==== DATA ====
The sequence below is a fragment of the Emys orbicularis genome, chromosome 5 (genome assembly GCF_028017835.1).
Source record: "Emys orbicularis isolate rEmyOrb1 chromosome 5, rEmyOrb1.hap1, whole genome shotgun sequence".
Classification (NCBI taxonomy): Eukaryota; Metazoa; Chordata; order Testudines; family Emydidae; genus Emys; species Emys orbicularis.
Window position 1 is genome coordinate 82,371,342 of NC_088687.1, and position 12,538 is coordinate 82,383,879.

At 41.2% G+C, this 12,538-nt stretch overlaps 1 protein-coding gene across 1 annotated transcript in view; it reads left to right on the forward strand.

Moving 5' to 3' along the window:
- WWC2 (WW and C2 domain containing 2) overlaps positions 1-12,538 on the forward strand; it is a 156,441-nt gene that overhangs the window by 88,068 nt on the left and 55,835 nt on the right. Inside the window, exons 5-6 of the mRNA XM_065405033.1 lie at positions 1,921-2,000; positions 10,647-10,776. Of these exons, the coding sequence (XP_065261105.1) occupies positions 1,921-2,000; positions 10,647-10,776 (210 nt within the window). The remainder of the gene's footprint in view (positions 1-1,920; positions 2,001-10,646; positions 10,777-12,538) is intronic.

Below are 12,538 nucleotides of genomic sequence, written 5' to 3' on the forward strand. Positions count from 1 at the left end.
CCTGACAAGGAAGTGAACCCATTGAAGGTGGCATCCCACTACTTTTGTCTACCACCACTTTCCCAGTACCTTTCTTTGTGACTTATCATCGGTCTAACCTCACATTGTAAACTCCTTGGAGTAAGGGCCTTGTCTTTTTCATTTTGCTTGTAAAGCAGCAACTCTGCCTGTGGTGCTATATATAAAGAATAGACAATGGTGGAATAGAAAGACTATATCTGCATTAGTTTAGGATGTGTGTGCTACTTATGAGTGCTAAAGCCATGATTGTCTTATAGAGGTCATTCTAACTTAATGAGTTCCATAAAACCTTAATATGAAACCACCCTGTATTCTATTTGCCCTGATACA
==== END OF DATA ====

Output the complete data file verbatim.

The sequence below is a fragment of the Emys orbicularis genome, chromosome 5 (genome assembly GCF_028017835.1).
Source record: "Emys orbicularis isolate rEmyOrb1 chromosome 5, rEmyOrb1.hap1, whole genome shotgun sequence".
Classification (NCBI taxonomy): Eukaryota; Metazoa; Chordata; order Testudines; family Emydidae; genus Emys; species Emys orbicularis.
Window position 1 is genome coordinate 82,371,342 of NC_088687.1, and position 12,538 is coordinate 82,383,879.

At 41.2% G+C, this 12,538-nt stretch overlaps 1 protein-coding gene across 1 annotated transcript in view; it reads left to right on the forward strand.

Moving 5' to 3' along the window:
- WWC2 (WW and C2 domain containing 2) overlaps positions 1-12,538 on the forward strand; it is a 156,441-nt gene that overhangs the window by 88,068 nt on the left and 55,835 nt on the right. Inside the window, exons 5-6 of the mRNA XM_065405033.1 lie at positions 1,921-2,000; positions 10,647-10,776. Of these exons, the coding sequence (XP_065261105.1) occupies positions 1,921-2,000; positions 10,647-10,776 (210 nt within the window). The remainder of the gene's footprint in view (positions 1-1,920; positions 2,001-10,646; positions 10,777-12,538) is intronic.

Below are 12,538 nucleotides of genomic sequence, written 5' to 3' on the forward strand. Positions count from 1 at the left end.
CCTGACAAGGAAGTGAACCCATTGAAGGTGGCATCCCACTACTTTTGTCTACCACCACTTTCCCAGTACCTTTCTTTGTGACTTATCATCGGTCTAACCTCACATTGTAAACTCCTTGGAGTAAGGGCCTTGTCTTTTTCATTTTGCTTGTAAAGCAGCAACTCTGCCTGTGGTGCTATATATAAAGAATAGACAATGGTGGAATAGAAAGACTATATCTGCATTAGTTTAGGATGTGTGTGCTACTTATGAGTGCTAAAGCCATGATTGTCTTATAGAGGTCATTCTAACTTAATGAGTTCCATAAAACCTTAATATGAAACCACCCTGTATTCTATTTGCCCTGATACA